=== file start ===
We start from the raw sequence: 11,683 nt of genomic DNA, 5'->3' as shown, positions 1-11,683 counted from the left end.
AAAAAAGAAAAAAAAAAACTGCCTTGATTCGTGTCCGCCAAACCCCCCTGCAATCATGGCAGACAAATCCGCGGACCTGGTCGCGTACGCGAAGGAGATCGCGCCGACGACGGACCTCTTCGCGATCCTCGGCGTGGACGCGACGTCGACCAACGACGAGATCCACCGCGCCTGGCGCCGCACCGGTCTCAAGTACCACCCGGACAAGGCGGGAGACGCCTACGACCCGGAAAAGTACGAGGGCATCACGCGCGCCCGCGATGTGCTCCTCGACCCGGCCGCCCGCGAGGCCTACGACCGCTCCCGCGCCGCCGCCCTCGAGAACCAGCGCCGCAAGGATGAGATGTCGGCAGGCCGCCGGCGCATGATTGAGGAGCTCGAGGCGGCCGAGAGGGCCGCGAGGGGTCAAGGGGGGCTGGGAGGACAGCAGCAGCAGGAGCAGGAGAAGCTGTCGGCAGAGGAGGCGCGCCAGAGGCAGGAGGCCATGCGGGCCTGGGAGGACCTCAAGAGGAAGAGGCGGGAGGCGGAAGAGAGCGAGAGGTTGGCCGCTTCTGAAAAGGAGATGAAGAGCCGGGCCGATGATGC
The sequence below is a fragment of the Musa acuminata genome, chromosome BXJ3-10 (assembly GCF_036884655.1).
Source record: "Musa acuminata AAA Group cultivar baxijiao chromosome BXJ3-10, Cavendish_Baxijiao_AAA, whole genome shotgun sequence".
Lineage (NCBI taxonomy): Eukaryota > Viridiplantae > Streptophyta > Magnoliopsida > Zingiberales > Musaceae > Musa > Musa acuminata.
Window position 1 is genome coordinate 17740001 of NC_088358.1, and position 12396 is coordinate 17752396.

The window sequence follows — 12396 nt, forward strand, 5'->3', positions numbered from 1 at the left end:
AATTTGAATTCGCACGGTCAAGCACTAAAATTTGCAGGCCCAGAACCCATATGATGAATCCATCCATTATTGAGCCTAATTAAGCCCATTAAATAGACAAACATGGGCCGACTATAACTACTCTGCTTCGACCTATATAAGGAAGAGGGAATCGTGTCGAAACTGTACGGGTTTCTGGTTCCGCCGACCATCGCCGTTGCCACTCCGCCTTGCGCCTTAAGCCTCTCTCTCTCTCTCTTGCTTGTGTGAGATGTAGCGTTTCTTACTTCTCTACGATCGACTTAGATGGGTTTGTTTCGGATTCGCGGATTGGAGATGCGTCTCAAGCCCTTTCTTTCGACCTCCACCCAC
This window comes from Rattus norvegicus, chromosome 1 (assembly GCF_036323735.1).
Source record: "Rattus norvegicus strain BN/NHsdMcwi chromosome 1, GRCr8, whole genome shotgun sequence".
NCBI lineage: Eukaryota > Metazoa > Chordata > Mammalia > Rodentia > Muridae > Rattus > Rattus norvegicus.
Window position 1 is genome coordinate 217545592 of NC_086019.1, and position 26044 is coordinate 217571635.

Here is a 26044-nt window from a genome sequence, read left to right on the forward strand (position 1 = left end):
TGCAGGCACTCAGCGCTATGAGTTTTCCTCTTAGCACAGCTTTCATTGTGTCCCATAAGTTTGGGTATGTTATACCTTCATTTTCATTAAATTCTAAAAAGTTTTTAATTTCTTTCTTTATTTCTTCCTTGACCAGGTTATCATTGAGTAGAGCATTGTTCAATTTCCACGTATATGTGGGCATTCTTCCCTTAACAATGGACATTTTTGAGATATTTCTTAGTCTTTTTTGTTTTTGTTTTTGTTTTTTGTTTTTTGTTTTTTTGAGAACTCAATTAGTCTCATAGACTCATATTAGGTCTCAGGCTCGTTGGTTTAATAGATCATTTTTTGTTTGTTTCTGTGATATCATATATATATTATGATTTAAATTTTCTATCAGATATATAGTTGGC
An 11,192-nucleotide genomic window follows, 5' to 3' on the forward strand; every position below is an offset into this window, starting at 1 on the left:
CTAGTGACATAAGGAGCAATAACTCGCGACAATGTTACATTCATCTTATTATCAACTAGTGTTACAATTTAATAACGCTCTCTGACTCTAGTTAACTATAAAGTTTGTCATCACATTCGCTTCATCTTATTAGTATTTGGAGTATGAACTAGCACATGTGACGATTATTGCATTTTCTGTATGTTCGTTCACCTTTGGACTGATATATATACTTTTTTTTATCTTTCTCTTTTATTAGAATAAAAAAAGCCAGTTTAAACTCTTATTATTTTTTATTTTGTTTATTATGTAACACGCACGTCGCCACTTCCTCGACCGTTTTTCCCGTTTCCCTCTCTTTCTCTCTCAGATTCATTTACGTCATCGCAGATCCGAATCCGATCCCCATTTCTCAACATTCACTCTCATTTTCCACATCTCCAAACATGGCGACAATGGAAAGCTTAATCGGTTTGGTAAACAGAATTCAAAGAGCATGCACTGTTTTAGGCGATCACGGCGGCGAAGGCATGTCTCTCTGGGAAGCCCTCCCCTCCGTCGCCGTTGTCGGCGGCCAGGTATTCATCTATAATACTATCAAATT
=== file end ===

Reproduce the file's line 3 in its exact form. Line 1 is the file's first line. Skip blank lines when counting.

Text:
The sequence below is a fragment of the Musa acuminata genome, chromosome BXJ3-10 (assembly GCF_036884655.1).